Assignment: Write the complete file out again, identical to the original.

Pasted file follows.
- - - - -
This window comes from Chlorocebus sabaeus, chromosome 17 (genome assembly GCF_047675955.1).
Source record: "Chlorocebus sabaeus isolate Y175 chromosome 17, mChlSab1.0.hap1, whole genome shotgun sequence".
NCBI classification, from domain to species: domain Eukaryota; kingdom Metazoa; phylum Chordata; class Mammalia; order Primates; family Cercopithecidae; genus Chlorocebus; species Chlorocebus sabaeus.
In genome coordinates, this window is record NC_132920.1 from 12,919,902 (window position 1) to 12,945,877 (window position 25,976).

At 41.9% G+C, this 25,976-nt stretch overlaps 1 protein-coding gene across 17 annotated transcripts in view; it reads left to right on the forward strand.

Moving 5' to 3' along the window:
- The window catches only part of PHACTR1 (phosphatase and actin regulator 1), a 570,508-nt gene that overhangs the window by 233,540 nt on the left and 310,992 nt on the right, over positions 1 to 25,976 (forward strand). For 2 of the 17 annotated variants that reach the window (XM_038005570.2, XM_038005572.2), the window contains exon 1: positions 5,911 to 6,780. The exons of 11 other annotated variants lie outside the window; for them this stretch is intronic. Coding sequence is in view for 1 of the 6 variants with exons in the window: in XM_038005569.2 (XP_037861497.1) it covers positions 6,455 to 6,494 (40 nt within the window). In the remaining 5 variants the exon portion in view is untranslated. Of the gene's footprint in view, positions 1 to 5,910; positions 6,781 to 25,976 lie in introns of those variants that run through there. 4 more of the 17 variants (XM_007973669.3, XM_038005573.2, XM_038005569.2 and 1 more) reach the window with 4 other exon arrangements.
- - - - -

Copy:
This window comes from Chlorocebus sabaeus, chromosome 17 (genome assembly GCF_047675955.1).
Source record: "Chlorocebus sabaeus isolate Y175 chromosome 17, mChlSab1.0.hap1, whole genome shotgun sequence".
NCBI classification, from domain to species: domain Eukaryota; kingdom Metazoa; phylum Chordata; class Mammalia; order Primates; family Cercopithecidae; genus Chlorocebus; species Chlorocebus sabaeus.
In genome coordinates, this window is record NC_132920.1 from 12,919,902 (window position 1) to 12,945,877 (window position 25,976).

At 41.9% G+C, this 25,976-nt stretch overlaps 1 protein-coding gene across 17 annotated transcripts in view; it reads left to right on the forward strand.

Moving 5' to 3' along the window:
- The window catches only part of PHACTR1 (phosphatase and actin regulator 1), a 570,508-nt gene that overhangs the window by 233,540 nt on the left and 310,992 nt on the right, over positions 1 to 25,976 (forward strand). For 2 of the 17 annotated variants that reach the window (XM_038005570.2, XM_038005572.2), the window contains exon 1: positions 5,911 to 6,780. The exons of 11 other annotated variants lie outside the window; for them this stretch is intronic. Coding sequence is in view for 1 of the 6 variants with exons in the window: in XM_038005569.2 (XP_037861497.1) it covers positions 6,455 to 6,494 (40 nt within the window). In the remaining 5 variants the exon portion in view is untranslated. Of the gene's footprint in view, positions 1 to 5,910; positions 6,781 to 25,976 lie in introns of those variants that run through there. 4 more of the 17 variants (XM_007973669.3, XM_038005573.2, XM_038005569.2 and 1 more) reach the window with 4 other exon arrangements.